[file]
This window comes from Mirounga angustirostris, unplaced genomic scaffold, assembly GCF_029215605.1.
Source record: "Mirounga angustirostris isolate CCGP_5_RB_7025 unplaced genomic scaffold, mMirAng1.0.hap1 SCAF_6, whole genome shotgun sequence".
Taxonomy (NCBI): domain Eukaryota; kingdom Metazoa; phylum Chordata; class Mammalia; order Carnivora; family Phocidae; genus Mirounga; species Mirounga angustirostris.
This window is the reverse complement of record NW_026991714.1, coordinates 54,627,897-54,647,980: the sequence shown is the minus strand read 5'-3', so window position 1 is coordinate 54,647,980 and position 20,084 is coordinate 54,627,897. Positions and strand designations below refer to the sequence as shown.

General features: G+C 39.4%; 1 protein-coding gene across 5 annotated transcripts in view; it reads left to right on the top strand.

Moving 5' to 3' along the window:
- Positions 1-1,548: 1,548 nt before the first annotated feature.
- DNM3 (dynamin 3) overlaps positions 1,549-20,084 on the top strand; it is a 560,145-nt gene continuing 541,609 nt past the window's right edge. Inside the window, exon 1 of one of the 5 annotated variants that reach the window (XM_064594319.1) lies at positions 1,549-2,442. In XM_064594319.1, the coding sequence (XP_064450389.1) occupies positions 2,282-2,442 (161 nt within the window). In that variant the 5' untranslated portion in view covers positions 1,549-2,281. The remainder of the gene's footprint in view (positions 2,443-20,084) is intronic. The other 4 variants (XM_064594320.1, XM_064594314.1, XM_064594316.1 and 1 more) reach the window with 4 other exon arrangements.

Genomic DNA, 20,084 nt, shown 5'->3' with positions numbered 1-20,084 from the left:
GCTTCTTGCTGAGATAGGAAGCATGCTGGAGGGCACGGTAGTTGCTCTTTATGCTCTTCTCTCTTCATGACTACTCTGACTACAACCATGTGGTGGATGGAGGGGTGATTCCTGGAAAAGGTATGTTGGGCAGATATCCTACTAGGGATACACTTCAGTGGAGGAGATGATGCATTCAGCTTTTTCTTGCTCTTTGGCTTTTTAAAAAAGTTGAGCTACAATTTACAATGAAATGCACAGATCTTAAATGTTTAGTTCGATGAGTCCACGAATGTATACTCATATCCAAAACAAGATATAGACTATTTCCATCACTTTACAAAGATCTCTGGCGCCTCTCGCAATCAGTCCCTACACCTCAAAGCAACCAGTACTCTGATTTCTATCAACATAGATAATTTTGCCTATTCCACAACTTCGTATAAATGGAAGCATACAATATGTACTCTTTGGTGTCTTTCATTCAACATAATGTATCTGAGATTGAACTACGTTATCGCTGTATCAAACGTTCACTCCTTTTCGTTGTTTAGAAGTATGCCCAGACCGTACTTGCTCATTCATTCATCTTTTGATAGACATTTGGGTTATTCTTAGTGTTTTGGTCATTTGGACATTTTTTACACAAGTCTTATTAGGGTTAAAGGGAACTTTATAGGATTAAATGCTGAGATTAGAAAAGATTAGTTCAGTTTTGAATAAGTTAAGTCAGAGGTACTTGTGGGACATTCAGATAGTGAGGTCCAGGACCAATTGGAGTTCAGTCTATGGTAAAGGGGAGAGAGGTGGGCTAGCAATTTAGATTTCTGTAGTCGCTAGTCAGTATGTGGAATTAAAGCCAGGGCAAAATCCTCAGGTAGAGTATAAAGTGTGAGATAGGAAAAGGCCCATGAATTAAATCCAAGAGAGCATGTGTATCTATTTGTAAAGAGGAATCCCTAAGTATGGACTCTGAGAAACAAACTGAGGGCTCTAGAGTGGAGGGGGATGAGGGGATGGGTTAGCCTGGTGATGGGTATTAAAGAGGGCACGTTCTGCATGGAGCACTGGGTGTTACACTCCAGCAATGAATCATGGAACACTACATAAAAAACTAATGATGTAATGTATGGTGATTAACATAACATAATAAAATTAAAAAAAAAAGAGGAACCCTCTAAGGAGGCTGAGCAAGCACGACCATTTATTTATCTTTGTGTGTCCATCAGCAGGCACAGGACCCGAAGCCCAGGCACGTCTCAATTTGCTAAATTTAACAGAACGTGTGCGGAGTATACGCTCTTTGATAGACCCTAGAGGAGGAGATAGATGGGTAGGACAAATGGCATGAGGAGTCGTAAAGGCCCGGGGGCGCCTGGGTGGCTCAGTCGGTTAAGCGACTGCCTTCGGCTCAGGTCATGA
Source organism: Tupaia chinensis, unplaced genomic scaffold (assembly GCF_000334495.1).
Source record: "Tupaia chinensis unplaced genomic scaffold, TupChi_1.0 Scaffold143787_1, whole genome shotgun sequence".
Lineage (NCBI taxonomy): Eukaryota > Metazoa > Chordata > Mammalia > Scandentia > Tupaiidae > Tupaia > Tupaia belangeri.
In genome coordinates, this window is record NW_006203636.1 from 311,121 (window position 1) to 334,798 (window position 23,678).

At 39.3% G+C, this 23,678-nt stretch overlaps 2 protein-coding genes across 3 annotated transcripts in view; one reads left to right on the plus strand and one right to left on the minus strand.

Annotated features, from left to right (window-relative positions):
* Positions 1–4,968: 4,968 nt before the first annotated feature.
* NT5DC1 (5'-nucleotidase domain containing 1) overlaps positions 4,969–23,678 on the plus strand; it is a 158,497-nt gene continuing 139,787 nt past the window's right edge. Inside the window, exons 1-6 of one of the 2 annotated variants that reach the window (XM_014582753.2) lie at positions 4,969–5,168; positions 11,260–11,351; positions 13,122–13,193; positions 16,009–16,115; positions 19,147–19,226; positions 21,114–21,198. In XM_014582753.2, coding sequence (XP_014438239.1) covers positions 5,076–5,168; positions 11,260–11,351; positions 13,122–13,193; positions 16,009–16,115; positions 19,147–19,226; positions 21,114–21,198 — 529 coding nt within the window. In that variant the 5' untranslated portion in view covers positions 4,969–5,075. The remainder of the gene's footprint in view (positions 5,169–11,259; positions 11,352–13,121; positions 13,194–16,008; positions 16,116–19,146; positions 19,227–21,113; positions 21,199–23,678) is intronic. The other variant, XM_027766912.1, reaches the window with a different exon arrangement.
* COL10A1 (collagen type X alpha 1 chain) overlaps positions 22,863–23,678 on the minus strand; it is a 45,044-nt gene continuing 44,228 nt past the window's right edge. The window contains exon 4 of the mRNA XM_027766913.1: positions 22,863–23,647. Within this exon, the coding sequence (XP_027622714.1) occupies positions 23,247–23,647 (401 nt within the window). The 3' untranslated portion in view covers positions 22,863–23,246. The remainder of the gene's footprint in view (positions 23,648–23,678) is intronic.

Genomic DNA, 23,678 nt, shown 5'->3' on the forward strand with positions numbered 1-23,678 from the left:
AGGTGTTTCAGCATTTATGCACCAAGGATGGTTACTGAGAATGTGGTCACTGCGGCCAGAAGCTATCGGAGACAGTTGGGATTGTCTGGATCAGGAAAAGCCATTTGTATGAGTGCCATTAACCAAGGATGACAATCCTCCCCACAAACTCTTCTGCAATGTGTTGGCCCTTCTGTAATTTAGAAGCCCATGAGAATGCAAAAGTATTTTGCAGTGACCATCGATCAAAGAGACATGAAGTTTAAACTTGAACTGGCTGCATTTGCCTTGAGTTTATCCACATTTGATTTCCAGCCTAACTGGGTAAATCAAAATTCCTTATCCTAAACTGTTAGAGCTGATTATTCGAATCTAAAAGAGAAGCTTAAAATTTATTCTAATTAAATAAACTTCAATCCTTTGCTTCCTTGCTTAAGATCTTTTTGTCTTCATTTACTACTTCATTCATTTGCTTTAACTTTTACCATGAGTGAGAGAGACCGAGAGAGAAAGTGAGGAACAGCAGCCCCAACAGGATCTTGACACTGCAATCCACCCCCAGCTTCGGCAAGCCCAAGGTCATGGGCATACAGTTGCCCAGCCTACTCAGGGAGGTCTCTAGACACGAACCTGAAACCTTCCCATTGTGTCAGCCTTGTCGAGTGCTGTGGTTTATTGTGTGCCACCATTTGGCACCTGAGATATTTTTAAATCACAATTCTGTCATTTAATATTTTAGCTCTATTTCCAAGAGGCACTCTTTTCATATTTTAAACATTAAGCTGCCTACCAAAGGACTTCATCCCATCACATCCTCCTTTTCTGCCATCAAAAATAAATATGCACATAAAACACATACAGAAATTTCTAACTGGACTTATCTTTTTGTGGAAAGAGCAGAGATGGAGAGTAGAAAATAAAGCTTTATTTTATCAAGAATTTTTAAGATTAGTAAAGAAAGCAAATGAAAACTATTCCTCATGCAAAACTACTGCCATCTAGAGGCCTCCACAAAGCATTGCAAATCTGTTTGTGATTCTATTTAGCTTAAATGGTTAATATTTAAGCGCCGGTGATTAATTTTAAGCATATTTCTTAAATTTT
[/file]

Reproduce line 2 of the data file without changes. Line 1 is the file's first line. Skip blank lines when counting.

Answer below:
Source record: "Mirounga angustirostris isolate CCGP_5_RB_7025 unplaced genomic scaffold, mMirAng1.0.hap1 SCAF_6, whole genome shotgun sequence".